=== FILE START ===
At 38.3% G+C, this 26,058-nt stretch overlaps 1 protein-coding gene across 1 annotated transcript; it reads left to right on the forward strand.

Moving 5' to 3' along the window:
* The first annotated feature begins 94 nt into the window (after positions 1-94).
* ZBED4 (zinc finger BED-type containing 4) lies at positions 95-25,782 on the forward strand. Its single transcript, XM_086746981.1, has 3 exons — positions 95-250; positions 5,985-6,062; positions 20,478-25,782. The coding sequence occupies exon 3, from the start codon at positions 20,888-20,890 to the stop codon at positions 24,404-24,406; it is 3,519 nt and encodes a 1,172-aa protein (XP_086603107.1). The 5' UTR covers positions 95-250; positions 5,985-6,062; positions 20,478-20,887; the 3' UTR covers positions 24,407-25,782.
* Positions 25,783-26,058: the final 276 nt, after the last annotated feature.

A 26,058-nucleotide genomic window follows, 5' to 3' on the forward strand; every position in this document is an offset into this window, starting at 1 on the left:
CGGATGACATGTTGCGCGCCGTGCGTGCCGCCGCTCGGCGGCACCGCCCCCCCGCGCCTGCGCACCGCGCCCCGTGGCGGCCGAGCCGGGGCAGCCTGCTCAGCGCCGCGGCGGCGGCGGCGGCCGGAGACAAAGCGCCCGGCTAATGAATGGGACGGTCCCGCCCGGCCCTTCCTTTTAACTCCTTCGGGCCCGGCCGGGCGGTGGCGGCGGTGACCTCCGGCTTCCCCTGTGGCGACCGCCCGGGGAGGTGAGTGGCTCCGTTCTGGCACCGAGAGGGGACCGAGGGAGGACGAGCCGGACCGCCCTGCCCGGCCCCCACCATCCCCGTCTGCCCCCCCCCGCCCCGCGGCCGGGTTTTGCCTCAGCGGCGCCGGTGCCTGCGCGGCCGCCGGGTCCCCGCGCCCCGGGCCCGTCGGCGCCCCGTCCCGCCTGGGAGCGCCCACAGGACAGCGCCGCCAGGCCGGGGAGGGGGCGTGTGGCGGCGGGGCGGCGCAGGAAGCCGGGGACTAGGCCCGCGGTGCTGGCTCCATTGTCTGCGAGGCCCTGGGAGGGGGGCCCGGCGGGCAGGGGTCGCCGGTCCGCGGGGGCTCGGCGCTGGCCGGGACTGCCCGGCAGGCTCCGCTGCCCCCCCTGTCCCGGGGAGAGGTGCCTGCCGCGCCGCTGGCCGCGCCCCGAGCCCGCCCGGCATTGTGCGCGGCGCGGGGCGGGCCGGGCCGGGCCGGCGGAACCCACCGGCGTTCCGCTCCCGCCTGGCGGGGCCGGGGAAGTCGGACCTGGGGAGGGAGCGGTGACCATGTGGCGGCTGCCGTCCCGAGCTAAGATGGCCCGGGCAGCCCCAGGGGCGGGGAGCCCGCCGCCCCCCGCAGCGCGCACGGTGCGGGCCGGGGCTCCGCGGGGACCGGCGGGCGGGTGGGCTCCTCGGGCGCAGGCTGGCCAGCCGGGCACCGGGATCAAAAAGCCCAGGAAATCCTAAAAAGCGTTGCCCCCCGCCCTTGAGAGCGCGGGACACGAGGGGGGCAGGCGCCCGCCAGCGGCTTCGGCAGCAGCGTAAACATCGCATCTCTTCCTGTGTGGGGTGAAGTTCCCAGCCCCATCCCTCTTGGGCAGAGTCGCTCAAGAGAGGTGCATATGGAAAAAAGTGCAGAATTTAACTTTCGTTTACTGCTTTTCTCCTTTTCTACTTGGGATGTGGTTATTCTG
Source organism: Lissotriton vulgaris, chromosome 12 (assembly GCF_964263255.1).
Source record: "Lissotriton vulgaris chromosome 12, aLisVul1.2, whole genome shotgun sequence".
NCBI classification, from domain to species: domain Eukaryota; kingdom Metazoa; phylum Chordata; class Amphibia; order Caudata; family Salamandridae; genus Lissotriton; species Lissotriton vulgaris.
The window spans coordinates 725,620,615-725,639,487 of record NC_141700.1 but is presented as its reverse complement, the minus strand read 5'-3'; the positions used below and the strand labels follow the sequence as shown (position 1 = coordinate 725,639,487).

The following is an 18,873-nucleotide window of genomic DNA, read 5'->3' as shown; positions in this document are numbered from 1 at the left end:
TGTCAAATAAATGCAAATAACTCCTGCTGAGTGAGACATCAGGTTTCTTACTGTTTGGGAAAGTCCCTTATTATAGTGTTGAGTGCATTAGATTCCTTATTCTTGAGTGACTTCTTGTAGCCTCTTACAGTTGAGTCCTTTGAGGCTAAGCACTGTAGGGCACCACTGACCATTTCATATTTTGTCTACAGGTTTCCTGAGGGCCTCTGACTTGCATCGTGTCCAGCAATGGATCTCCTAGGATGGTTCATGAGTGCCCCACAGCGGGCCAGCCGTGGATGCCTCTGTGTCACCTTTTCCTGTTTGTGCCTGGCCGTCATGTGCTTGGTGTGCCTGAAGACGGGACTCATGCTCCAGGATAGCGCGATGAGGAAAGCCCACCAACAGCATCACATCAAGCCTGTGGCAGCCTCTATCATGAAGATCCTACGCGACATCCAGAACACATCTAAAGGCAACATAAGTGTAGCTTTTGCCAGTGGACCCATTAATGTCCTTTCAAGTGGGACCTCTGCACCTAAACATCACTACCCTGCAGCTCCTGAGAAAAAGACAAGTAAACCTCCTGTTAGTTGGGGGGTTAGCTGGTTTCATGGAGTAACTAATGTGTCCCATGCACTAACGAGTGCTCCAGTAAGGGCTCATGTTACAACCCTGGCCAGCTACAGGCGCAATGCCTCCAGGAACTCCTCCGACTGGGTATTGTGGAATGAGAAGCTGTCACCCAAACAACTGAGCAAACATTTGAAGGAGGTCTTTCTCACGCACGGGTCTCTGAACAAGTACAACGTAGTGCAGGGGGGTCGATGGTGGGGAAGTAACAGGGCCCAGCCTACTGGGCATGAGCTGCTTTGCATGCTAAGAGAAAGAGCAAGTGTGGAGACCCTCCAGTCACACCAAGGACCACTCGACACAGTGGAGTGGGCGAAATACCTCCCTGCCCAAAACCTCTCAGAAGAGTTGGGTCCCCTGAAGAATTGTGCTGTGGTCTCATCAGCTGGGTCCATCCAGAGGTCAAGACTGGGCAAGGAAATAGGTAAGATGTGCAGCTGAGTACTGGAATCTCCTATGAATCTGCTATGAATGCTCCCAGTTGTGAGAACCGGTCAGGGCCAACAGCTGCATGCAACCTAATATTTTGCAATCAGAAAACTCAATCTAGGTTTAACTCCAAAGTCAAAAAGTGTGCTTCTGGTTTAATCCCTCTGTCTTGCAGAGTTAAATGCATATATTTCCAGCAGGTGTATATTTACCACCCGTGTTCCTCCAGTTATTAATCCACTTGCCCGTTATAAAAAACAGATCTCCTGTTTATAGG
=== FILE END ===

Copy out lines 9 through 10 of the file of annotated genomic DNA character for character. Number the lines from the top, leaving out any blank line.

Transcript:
Source record: "Lissotriton vulgaris chromosome 12, aLisVul1.2, whole genome shotgun sequence".
NCBI classification, from domain to species: domain Eukaryota; kingdom Metazoa; phylum Chordata; class Amphibia; order Caudata; family Salamandridae; genus Lissotriton; species Lissotriton vulgaris.